It wasn’t long ago that office life was simply a part of every day life. A person with a “real job” made the daily commute to the office, like it or not. They chatted around the water cooler, and then wasted much of the day dodging the boss and avoiding nosy colleagues.
Times have changed, and anyone with an eye on trends could have seen it coming. As the world went web-based, so did the traditional office space. A study by Global Workplace Analytics says, "Regular work-at-home, among the non-self-employed population, has grown by 115 percent since 2005."
Innovative communication tools have evolved to accommodate this new work force. There are tools, apps and programs galore to reconcile time zone differences, connect people virtually and back up the promises of increased productivity.
But, remote teams face challenges, too, and it’s easy for them to fall apart without the right supports in place. If you are considering a remote startup, here is some advice on how to set up for success.
Cast a wide net.
One of the most noteworthy benefits of remote teams is that the talent pool instantly becomes global. In other words, your potential team is no longer dictated by the boundaries of your head office’s city and suburbs.
More than ever, and especially with millennials, people are embracing a nomadic lifestyle. Why not spend a year in Zanzibar? Or, why not hire a talented team member who wants to spend a year in Zanzibar? There are plenty of remote job boards to tap into.
Adjust for time zones.
Now that you’ve assembled your global team of superstars, the challenge is to coordinate.
While some say that time zones are outdated and counter-productive, we still currently live with them.
Instead of installing six clocks set to different times on your home office wall, consider tools like Every Time Zone or World Time Buddy. Easily customized, you can add cities at your will and watch a tracker in real time so you’re not expecting your colleague to answer a question at midnight.
Create a water cooler commons.
The water cooler effect has both positives (shared theories about what happened on Mr. Robot last night) and negatives (creates fertile ground for office gossip). But, overall it's a good thing, and the remote team needs a chance to bond, too.
Thankfully, there are some excellent ways to create a virtual space where everyone is included but no one needs to wear pants. The two most popular options are HipChat and Slack, with Slack edging ahead of the competition. The virtual communication tools connect team members and offer messaging sub channels, direct messages, customized calendars, task assignments and so on. You can start a channel dedicated to awesome high-five gifs or unexpected animal friendship videos. This can be instrumental in building a company culture for people to become invested in.
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One of the biggest trials is keeping your team on task and organized. Communication is key here, and using tools to create a virtual white board work well. Trello is a popular one that allows users to make boards, lists, and cards to stay organized and set priorities.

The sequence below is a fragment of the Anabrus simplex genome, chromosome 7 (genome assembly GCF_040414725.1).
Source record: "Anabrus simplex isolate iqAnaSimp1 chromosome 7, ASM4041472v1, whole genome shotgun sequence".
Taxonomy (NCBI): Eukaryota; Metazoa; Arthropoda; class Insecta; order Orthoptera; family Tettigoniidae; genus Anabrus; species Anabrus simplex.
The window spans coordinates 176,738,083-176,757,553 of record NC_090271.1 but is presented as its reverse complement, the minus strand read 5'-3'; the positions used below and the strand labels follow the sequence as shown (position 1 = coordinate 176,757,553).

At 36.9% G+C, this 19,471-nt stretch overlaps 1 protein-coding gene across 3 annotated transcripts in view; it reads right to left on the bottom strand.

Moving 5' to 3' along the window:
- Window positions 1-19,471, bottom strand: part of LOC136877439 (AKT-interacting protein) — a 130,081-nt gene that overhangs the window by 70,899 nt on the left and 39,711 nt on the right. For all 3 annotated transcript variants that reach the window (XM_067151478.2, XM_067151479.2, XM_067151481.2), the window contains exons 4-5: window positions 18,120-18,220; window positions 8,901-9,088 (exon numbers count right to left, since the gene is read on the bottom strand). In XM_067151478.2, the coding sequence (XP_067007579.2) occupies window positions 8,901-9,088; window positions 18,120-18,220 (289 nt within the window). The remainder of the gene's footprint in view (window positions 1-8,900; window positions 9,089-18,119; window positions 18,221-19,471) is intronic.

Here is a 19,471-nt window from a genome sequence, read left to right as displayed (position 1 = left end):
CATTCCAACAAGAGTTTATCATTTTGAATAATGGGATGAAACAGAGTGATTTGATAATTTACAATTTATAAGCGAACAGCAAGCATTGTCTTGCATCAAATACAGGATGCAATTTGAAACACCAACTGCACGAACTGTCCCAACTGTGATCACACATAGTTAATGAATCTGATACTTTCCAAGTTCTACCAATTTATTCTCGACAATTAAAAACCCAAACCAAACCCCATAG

You also need a system to make it easy to share large folders and documents, like Dropbox Paper, which has added functionality for collaboration. Anthony Wan, co-founder of Gfresh, combines Slack, Trello, Dropbox Paper and Uber Conference to create a seamless, organized system.
While having clear tasks is necessary, it’s also a good idea to organize and stick to a schedule for a weekly Skype session or time when everyone can join a Google Hangout. Having this kind of clear, reliable communication means that fewer things will slip through the cracks and trust between teammates will build.
Mandate a buddy system.
Remote work can get lonely, and without person-to-person contact, productivity can slip.
One interesting way companies combat this is by having mini team check-ins. It’s like a buddy system where you have an assigned colleague/friend. But, instead of making sure they are on the bus with you, you connect to make sure they’re on track with their job.
The teams can be randomly assigned so two unrelated team members get a chance to dive deep into each other’s work and have the opportunity to explain their own work in detail. Switching up the teams every week will create interesting cross-sections and encourage relationships to blossom.
Bring it all together, now.
Yes, the point of having remote teams is to work remotely, but it’s great to link up face-to-face at least once a year.
By now, your business should be taking off because you’ve hired the best people from around the world and have implemented the most cutting edge productivity practices, so you can afford it.
Having your remote team meet up at relevant trade shows kills several birds with one stone. It allows your remote folks work together as a face-to-face team, hone their sales and marketing skills in a direct environment, and gives them valuable feedback from clients and prospects. This gives them valuable insight into how they can best use their skills, but make sure they know how to play the trade show game.
If you ask remote employees why they pursued their remote position, the answer will often be because they didn’t feel productive or happy in an office setting. As a business owner or manager, this creates an interesting opportunity to capitalize on.
Running a tight ship takes strategy, diligence and flexibility. But, you might as well take a chance. If you don't, you might get left behind.